When brothers Nate and Zach Phillips adopted their first dogs as adults in 2013, they were surprised that little had changed in the pet food aisle. "I was standing in the middle of the store, and I was like wow this is exactly what I remember from 20 years ago," said Nate Phillips, co-founder and CEO, NomNomNow. With little differentiation between the brands, they found it difficult to know which food was best for their dogs' health.
But when Zach's dog Harlee came down with mange, a skin disease that can be caused by a weakened immune system, he was forced to rethink his dog's food. At the recommendation of a vet, Zach began preparing a fresh food diet for his dog, and within days the condition had cleared up.
This sparked an aha moment of sorts, and the brothers were convinced they were onto something. So, out of their San Francisco apartments, they began testing fresh dog food recipes and sharing samples with friends, family and people at local dog parks. By 2015, they had a basic website and paying customers, and out of that NomNomNow was born.
The business has become decidedly more sophisticated, and NomNomNow has long since moved out of Nate and Zach's apartments and into headquarters in Oakland, Calif. Now, the company has closed $10 million in Series A funding to continue its mission of delivering fresh, custom portioned dog food to pet parents. The round includes participation from Bullish, CircleUp, e.ventures, Tandem Capital, Greycroft and others. This brings company's total funding to $13 million, which includes a previously unannounced seed round from 2016.
Last year, pet food sales in the U.S. hit almost $30 billion, according to the American Pet Products Association. As an industry, the innovation in pet food had largely remained stagnant, but as human food trends began to shift in favor of transparency, quality ingredients and health benefits, the pet food industry began to mirror that. And for the 95 percent of pet owners who consider their pets to be part of the family, they were looking to upgrade their furry family member's meals.
NomNomNow's dog meals are made-to-order with fresh, locally sourced restaurant-quality ingredients. Currently, the company offers five choices, including high protein, vegetarian and grain-free. Every meal is portioned into single servings based on an individual dog's weight, age and breed and are prepared packaged and shipped from NomNomNow's facility 40 minutes from headquarters in Pittsburg, Calif.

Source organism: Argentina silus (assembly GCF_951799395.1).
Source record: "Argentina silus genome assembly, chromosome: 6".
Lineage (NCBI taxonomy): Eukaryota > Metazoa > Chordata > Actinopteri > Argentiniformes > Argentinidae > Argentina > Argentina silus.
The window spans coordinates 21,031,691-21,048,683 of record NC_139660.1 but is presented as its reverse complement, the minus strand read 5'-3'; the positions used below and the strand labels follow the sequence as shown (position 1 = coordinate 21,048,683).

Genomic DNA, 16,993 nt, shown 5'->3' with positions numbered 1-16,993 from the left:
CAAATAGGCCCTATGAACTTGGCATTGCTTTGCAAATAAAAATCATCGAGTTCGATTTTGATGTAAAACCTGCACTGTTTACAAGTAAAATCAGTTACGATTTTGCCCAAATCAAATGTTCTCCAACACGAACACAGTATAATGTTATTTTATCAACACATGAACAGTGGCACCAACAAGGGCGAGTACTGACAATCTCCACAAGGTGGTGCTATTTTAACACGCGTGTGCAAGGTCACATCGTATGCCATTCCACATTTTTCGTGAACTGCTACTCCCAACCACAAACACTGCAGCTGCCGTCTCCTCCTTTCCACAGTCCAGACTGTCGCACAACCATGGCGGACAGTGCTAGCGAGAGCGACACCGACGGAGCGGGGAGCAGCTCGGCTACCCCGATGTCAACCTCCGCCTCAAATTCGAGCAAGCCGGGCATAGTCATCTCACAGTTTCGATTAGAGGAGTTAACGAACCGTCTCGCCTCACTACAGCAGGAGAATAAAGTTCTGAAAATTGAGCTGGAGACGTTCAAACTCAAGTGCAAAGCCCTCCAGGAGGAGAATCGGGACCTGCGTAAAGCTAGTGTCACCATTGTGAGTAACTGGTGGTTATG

All of the recipes were formulated by the company's chief nutrition officer Dr. Justin Shmalberg. He is also a practicing vet and clinical assistant professor of integrative veterinary medicine at the University of Florida, and one of less than 100 board-certified specialists in small animal clinical nutrition in the country.
NomNomNow is also part of a small number of companies reinventing the model for buying pet food. Traditionally, pet food was purchased through retailers, but the company is taking advantage of the growing popularity of e-commerce and delivering its dog food to customers' doorsteps across the U.S. The average order size is between $35-42 for 14 meals a week, and it is a recurring subscription, because as the company sees it, people are buying into a lifestyle change for their pet.
"We have failed if people are like that's a treat or if they throw in a little fresh food as a dessert," said Nate Phillips. "We are telling you what you feed your pet matters, and we believe fresh food could help with their health."
And there is strong evidence that fresh food does make a difference. One study found that dogs fed leafy-green vegetables at least three times a week were less likely to develop bladder cancer by 90 percent, and dogs fed yellow-orange vegetables decreased their chances by 70 percent.
The fresh dog food category is still nascent, but there are other startups like Ollie, The Farmer's Dog and PetPlate in the space. But Nate isn't concerned with battling it out for market share with other fresh pet food providers but is more interested in exposing people to the concept. "Ninety-five percent of our customers are coming from kibble, and they didn't even know fresh existed," he shared. "It is very much category education and category growth at this phase."
And the reality is that kibble sold via retailers is still the biggest competition, and companies like NomNomNow will have to contend with large CPG companies that have their eye on the natural pet food space. Last month, J.M. Smucker bought Ainsworth Pet Nutrition, which includes Rachel Ray's premium pet food brand Nutrish for $1.9 billion. In February, General Mills acquired Blue Buffalo, the leading natural pet food brand, for $8 billion.
"They bought companies that were started 7-15 years ago where the innovation was better food but same form factor," said Nate Phillips. "So, maybe better ingredients, but it was still the kibble, still the distributor, still the retailer and still the customer doing all the work. What we are seeing now is direct-to-consumer and personalization."
NomNomNow is still in its infancy, but the company said that it already has thousands of customers and is doing millions in revenue. From December 2016 to December 2017, it experienced 650 percent growth. With its new funding, the company will expand operations and production capacity across the country, invest in product development and hire more skilled people to support its growth.